Ellen G. White Writings

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Humble Hero, Page 65

the love of money had overruled their concerns for its honor. They had wandered far from the purpose of the service that God Himself had established. Wherever God reveals His presence, the place is holy. See Exodus 19:12, 13. God’s temple grounds should have been regarded as sacred. But in their hurry to get rich, all this was forgotten.

The priests and rulers should have corrected the abuses of the temple court and given the people an example of integrity. Instead of watching out for their own profit, they should have been ready to help those who were not able to buy the required sacrifices. But greed had hardened their hearts.

Those who were in poverty and distress—the blind, the lame, the deaf—came to this feast. Some were brought on beds. Many were too poor to buy the humblest offering for the Lord or even to buy food to satisfy their own hunger. The statements of the priests greatly distressed them. The priests boasted of their holiness, but they had no sympathy or compassion. The poor, the sick, the dying, stirred no pity in their hearts.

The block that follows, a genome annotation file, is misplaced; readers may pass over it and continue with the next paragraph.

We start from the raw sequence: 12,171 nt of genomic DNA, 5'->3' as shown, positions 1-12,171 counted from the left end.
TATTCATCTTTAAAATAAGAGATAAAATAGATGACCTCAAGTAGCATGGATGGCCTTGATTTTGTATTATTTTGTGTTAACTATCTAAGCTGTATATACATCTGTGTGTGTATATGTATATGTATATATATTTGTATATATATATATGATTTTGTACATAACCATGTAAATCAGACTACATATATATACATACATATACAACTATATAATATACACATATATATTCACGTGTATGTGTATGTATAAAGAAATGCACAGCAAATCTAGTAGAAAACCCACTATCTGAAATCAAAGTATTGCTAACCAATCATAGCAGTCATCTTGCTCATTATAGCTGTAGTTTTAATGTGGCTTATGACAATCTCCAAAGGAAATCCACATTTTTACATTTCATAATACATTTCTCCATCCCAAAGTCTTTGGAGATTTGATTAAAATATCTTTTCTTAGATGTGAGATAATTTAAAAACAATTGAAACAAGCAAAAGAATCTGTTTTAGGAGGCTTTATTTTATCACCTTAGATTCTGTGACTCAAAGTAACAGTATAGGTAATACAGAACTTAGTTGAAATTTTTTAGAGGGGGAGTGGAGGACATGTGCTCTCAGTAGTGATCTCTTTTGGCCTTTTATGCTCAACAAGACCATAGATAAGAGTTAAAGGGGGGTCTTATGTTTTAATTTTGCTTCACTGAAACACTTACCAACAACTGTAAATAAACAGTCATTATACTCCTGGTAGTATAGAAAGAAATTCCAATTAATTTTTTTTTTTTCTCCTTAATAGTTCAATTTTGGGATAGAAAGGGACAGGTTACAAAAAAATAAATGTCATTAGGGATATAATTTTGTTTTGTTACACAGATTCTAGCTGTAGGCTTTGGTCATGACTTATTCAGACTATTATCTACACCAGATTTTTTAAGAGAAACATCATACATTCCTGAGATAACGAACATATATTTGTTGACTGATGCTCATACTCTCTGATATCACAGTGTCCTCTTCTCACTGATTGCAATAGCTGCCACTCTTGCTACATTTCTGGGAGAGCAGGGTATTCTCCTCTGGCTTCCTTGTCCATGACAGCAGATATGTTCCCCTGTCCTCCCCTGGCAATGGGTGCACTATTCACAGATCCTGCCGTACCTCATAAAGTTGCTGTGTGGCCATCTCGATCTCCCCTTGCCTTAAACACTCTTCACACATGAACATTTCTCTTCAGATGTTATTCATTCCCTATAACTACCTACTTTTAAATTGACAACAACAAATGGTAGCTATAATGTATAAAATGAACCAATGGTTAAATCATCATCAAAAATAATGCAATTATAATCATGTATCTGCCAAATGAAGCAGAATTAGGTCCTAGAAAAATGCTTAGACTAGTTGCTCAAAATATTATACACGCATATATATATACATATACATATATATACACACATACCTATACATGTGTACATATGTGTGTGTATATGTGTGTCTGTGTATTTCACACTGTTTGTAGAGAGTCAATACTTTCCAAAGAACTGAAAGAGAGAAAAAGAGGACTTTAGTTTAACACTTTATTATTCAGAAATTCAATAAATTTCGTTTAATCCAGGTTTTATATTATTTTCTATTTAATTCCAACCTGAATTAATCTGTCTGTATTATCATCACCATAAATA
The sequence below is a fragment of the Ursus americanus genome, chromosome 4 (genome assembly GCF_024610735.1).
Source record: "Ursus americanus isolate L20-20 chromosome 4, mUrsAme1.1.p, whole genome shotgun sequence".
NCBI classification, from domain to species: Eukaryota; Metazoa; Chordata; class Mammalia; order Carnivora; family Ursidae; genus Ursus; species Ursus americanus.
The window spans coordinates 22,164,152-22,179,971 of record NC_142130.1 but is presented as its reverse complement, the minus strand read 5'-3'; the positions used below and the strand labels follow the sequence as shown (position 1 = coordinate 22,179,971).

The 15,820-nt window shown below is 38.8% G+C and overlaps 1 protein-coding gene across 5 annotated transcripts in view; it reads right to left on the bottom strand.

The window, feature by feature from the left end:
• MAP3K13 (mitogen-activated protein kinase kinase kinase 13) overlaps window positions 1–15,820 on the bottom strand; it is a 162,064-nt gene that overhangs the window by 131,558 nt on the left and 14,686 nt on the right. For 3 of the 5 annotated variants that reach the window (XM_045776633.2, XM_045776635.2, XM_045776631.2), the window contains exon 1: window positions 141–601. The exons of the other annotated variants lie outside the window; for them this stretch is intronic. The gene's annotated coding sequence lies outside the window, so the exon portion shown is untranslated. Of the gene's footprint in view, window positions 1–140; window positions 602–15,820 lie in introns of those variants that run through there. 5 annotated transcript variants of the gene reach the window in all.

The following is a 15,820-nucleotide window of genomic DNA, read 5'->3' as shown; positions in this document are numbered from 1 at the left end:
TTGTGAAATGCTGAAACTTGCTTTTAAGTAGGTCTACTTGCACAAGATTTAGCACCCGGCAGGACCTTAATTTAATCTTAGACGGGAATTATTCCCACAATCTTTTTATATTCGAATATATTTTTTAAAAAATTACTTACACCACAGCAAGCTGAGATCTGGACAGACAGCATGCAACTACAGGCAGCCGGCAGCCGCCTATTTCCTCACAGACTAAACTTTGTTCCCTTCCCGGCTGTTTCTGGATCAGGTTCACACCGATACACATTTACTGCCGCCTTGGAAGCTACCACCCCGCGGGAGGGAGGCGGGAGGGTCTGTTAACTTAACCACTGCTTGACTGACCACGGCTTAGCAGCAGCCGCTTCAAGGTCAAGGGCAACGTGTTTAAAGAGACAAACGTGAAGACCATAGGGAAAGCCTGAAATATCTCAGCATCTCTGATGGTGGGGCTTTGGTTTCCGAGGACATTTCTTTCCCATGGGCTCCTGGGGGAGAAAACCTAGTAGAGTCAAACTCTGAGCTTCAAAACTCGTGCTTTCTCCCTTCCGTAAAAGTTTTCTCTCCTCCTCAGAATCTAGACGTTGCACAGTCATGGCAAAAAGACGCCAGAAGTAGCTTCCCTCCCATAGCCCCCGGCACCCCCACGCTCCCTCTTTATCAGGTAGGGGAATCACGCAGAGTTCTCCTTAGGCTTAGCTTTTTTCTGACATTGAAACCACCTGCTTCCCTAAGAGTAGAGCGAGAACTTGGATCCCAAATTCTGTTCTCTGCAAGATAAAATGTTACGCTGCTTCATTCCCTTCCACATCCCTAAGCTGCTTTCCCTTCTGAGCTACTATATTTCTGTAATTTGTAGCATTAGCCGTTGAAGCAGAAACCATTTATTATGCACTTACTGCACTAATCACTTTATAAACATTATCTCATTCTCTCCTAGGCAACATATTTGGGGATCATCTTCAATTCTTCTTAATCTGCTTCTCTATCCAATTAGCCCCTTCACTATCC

As Jesus came into the temple, He saw the unfair transactions. He saw the distress of the poor, who thought that without shedding of blood there would be no forgiveness for their sins. He saw the sacred, outer court of His temple converted into a place of unholy business.

Something had to be done. The worshipers offered sacrifices without understanding that they represented the only perfect Sacrifice. And among them, unrecognized and unhonored, stood the One that all their service symbolized. He saw that the offerings were perverted and misunderstood. No link connected the priests and rulers to God. Christ’s work was to establish an entirely different worship.

With a searching glance, Christ took in the scene before Him. With prophetic eye, He looked into future years, centuries, and ages. He saw how priests and rulers would forbid the gospel to be preached to the poor, how the love of God would be concealed from sinners, and people would put His grace up for sale. His face showed indignation, authority, and power. The people’s attention was drawn to Him. The eyes of those engaged in their unholy business were riveted on His face. They felt that this Man read their inmost thoughts and discovered their hidden motives. Some tried to hide their faces.

The sound of selling and bargaining stopped. The silence became painful. It was as if the assembly were arraigned before God’s court of justice. Looking at Christ, they saw divinity flash through humanity. The Majesty of heaven stood as the Judge will stand at the last day—not encircled with the glory that He will have then, but with the same power to read the soul. His eye took in every individual. His form seemed to rise above them in commanding dignity, and a divine light illuminated His countenance. His clear, ringing voice—the same that had proclaimed the law on Mount Sinai—echoed through the temple: “Take these things away! Do not make My Father’s house a house of merchandise!”

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